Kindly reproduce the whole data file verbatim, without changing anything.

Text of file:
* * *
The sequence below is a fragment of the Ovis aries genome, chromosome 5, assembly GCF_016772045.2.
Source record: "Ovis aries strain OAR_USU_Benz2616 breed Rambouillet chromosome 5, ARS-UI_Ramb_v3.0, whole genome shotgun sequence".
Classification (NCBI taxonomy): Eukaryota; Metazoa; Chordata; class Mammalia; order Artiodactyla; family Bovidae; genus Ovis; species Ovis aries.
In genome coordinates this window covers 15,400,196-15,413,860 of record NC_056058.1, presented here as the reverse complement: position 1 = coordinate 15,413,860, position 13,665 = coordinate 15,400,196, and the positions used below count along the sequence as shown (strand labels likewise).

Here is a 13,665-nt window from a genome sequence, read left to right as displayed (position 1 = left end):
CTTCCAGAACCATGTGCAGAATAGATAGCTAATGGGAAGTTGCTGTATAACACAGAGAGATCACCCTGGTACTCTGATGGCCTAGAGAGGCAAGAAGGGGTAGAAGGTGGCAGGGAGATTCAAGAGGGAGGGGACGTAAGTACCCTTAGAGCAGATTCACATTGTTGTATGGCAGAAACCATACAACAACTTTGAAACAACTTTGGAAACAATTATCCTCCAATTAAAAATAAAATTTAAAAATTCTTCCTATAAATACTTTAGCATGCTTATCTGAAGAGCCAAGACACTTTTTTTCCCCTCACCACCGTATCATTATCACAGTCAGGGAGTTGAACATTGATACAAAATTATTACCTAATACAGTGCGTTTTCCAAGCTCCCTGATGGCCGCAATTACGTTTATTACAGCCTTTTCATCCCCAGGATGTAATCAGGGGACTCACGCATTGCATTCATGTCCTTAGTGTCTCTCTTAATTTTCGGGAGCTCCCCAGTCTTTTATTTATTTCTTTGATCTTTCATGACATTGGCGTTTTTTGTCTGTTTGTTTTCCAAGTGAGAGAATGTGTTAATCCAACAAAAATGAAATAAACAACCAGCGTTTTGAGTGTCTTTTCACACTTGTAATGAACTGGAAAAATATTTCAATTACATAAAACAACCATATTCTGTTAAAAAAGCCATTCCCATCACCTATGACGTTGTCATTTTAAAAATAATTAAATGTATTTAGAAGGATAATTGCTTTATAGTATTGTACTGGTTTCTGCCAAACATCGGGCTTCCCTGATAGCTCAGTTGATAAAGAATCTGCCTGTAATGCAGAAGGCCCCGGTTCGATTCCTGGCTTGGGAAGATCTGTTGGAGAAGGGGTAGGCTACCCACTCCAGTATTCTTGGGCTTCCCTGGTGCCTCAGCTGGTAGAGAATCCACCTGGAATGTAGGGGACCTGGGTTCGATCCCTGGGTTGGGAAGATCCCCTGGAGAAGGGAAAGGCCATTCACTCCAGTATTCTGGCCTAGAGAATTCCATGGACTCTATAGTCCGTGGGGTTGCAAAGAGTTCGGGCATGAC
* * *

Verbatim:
The sequence below is a fragment of the Ovis aries genome, chromosome 5, assembly GCF_016772045.2.
Source record: "Ovis aries strain OAR_USU_Benz2616 breed Rambouillet chromosome 5, ARS-UI_Ramb_v3.0, whole genome shotgun sequence".
Classification (NCBI taxonomy): Eukaryota; Metazoa; Chordata; class Mammalia; order Artiodactyla; family Bovidae; genus Ovis; species Ovis aries.
In genome coordinates this window covers 15,400,196-15,413,860 of record NC_056058.1, presented here as the reverse complement: position 1 = coordinate 15,413,860, position 13,665 = coordinate 15,400,196, and the positions used below count along the sequence as shown (strand labels likewise).

Here is a 13,665-nt window from a genome sequence, read left to right as displayed (position 1 = left end):
CTTCCAGAACCATGTGCAGAATAGATAGCTAATGGGAAGTTGCTGTATAACACAGAGAGATCACCCTGGTACTCTGATGGCCTAGAGAGGCAAGAAGGGGTAGAAGGTGGCAGGGAGATTCAAGAGGGAGGGGACGTAAGTACCCTTAGAGCAGATTCACATTGTTGTATGGCAGAAACCATACAACAACTTTGAAACAACTTTGGAAACAATTATCCTCCAATTAAAAATAAAATTTAAAAATTCTTCCTATAAATACTTTAGCATGCTTATCTGAAGAGCCAAGACACTTTTTTTCCCCTCACCACCGTATCATTATCACAGTCAGGGAGTTGAACATTGATACAAAATTATTACCTAATACAGTGCGTTTTCCAAGCTCCCTGATGGCCGCAATTACGTTTATTACAGCCTTTTCATCCCCAGGATGTAATCAGGGGACTCACGCATTGCATTCATGTCCTTAGTGTCTCTCTTAATTTTCGGGAGCTCCCCAGTCTTTTATTTATTTCTTTGATCTTTCATGACATTGGCGTTTTTTGTCTGTTTGTTTTCCAAGTGAGAGAATGTGTTAATCCAACAAAAATGAAATAAACAACCAGCGTTTTGAGTGTCTTTTCACACTTGTAATGAACTGGAAAAATATTTCAATTACATAAAACAACCATATTCTGTTAAAAAAGCCATTCCCATCACCTATGACGTTGTCATTTTAAAAATAATTAAATGTATTTAGAAGGATAATTGCTTTATAGTATTGTACTGGTTTCTGCCAAACATCGGGCTTCCCTGATAGCTCAGTTGATAAAGAATCTGCCTGTAATGCAGAAGGCCCCGGTTCGATTCCTGGCTTGGGAAGATCTGTTGGAGAAGGGGTAGGCTACCCACTCCAGTATTCTTGGGCTTCCCTGGTGCCTCAGCTGGTAGAGAATCCACCTGGAATGTAGGGGACCTGGGTTCGATCCCTGGGTTGGGAAGATCCCCTGGAGAAGGGAAAGGCCATTCACTCCAGTATTCTGGCCTAGAGAATTCCATGGACTCTATAGTCCGTGGGGTTGCAAAGAGTTCGGGCATGAC